Dave Alvin and The Guilty Women – Dave Alvin and The Guilty Women – Yep Roc

by | Jun 21, 2009 | Pop/Rock/World CD Reviews | 0 comments

Dave Alvin and The Guilty Women – Dave Alvin and The Guilty Women – Yep Roc 2155, 52:08 ****:

(Dave Alvin – vocals, electric guitar; Cindy Cashdollar – National steel guitar, lap steel guitar, resonator guitar, Weissenborn guitar, baritone guitar; Amy Farris – violin, viola, harmony vocals; Nina Gerber – electric guitar; Laurie Lewis – mandolin, violin, harmony vocals; Christy McWilson – vocals, harmony vocals; Lisa Pankratz – percussion, drums; Sarah Brown – bass; Suzy Thompson – accordion; Marcia Ball – special guest on piano)

If roots rock needs an icon who brings out the best of Americana music, Dave Alvin is the man to pick. In the late seventies Alvin co-founded archival rockers The Blasters. Then he briefly joined Los Angeles’ punk veterans X, and helps with X’s country-rock side project The Knitters. Since the late eighties Alvin has released acclaimed solo outings that have included gospel, blues, old style rock and roll, folk, country, and anything else that can be lumped into the roots rock genre.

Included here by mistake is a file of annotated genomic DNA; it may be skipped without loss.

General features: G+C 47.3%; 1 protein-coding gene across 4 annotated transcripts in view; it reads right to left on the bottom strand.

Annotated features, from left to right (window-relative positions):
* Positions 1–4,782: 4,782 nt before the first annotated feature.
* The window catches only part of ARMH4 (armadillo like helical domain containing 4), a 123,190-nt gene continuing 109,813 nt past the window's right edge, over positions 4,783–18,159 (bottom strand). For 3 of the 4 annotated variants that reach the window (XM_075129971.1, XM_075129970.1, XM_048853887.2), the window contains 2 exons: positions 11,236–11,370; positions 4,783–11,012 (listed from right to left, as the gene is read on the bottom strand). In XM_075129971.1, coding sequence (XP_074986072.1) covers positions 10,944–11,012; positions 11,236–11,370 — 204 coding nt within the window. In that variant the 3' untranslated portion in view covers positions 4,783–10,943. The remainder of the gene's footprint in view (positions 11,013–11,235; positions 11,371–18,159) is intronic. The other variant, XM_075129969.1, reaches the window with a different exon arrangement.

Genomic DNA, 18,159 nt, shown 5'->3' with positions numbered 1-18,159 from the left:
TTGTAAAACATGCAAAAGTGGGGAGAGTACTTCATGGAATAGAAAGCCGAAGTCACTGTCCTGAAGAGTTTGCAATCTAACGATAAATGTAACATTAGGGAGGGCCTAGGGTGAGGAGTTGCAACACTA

Dave Alvin and the Guilty Women is Alvin’s new, one-of-a-kind undertaking. The plan converged soon after Alvin’s friend and musical collaborator Chris Gaffney, part of Alvin’s backing band The Guilty Men, succumbed to liver cancer. Alvin enlisted multi-instrumentalist Cindy Cashdollar to assemble a one-off band for a concert, and the gig worked so well Alvin decided to take the ensemble into the studio, resulting in the debut from Dave Alvin and the Guilty Women.

The outfit includes Cashdollar, who has backed everyone from Bob Dylan to Asleep At The Wheel; guitarist Nina Gerber, who has supported Nanci Griffith, Eliza Gilkyson and several others; and violin/mandolin player Laurie Lewis, a fiddle champ and producer. Also on board are vocalist Christy McWilson (Alvin produced her group The Picketts); bassist Sarah Brown, who has toured with Alvin and Billy Bragg; and violinist Amy Farris, who has shared stages with Alvin, Alejandro Escovedo and many more. Rounding out the large group is drummer Lisa Pankratz, who has performed with Rosie Flores, The Derailers, and Alvin. This is no novelty act: the musicians complement each other in numerous ways, combining country, folk, blues, rock, and New Orleans influences.